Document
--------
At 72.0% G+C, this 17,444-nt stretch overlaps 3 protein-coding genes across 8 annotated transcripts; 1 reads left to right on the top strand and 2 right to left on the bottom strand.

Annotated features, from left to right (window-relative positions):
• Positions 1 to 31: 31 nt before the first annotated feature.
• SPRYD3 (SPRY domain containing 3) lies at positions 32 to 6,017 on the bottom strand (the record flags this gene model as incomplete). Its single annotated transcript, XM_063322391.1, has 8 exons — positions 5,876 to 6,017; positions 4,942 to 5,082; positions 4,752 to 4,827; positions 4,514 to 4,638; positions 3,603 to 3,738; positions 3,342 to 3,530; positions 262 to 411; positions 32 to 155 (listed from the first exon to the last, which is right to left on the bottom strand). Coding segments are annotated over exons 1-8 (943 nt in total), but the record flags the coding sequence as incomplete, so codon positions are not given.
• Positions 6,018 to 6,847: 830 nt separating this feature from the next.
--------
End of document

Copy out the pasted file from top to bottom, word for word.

At 72.0% G+C, this 17,444-nt stretch overlaps 3 protein-coding genes across 8 annotated transcripts; 1 reads left to right on the top strand and 2 right to left on the bottom strand.

Annotated features, from left to right (window-relative positions):
• Positions 1 to 31: 31 nt before the first annotated feature.
• SPRYD3 (SPRY domain containing 3) lies at positions 32 to 6,017 on the bottom strand (the record flags this gene model as incomplete). Its single annotated transcript, XM_063322391.1, has 8 exons — positions 5,876 to 6,017; positions 4,942 to 5,082; positions 4,752 to 4,827; positions 4,514 to 4,638; positions 3,603 to 3,738; positions 3,342 to 3,530; positions 262 to 411; positions 32 to 155 (listed from the first exon to the last, which is right to left on the bottom strand). Coding segments are annotated over exons 1-8 (943 nt in total), but the record flags the coding sequence as incomplete, so codon positions are not given.
• Positions 6,018 to 6,847: 830 nt separating this feature from the next.